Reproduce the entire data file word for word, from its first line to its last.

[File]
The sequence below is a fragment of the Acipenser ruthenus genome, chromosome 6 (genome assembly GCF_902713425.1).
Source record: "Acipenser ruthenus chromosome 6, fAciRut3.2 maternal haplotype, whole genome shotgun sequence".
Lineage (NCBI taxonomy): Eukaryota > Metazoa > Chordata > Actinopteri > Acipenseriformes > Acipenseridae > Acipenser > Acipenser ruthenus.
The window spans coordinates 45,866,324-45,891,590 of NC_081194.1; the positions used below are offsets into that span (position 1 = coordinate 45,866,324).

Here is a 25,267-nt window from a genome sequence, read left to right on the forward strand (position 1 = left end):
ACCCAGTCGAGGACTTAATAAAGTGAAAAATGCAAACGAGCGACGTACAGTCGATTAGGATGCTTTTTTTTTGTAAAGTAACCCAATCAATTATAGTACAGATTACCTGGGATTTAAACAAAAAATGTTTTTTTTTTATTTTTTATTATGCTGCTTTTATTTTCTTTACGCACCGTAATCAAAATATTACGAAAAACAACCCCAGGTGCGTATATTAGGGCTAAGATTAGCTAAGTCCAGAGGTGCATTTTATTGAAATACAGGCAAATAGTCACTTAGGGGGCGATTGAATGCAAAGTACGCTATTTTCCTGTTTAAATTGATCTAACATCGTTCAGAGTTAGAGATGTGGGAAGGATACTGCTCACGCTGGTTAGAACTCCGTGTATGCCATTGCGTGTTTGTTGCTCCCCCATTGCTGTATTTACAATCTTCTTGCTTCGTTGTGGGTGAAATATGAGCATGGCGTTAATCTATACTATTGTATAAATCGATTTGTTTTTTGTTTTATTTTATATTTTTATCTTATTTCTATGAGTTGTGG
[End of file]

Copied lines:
The sequence below is a fragment of the Acipenser ruthenus genome, chromosome 6 (genome assembly GCF_902713425.1).
Source record: "Acipenser ruthenus chromosome 6, fAciRut3.2 maternal haplotype, whole genome shotgun sequence".
Lineage (NCBI taxonomy): Eukaryota > Metazoa > Chordata > Actinopteri > Acipenseriformes > Acipenseridae > Acipenser > Acipenser ruthenus.
The window spans coordinates 45,866,324-45,891,590 of NC_081194.1; the positions used below are offsets into that span (position 1 = coordinate 45,866,324).

Here is a 25,267-nt window from a genome sequence, read left to right on the forward strand (position 1 = left end):
ACCCAGTCGAGGACTTAATAAAGTGAAAAATGCAAACGAGCGACGTACAGTCGATTAGGATGCTTTTTTTTTGTAAAGTAACCCAATCAATTATAGTACAGATTACCTGGGATTTAAACAAAAAATGTTTTTTTTTTATTTTTTATTATGCTGCTTTTATTTTCTTTACGCACCGTAATCAAAATATTACGAAAAACAACCCCAGGTGCGTATATTAGGGCTAAGATTAGCTAAGTCCAGAGGTGCATTTTATTGAAATACAGGCAAATAGTCACTTAGGGGGCGATTGAATGCAAAGTACGCTATTTTCCTGTTTAAATTGATCTAACATCGTTCAGAGTTAGAGATGTGGGAAGGATACTGCTCACGCTGGTTAGAACTCCGTGTATGCCATTGCGTGTTTGTTGCTCCCCCATTGCTGTATTTACAATCTTCTTGCTTCGTTGTGGGTGAAATATGAGCATGGCGTTAATCTATACTATTGTATAAATCGATTTGTTTTTTGTTTTATTTTATATTTTTATCTTATTTCTATGAGTTGTGG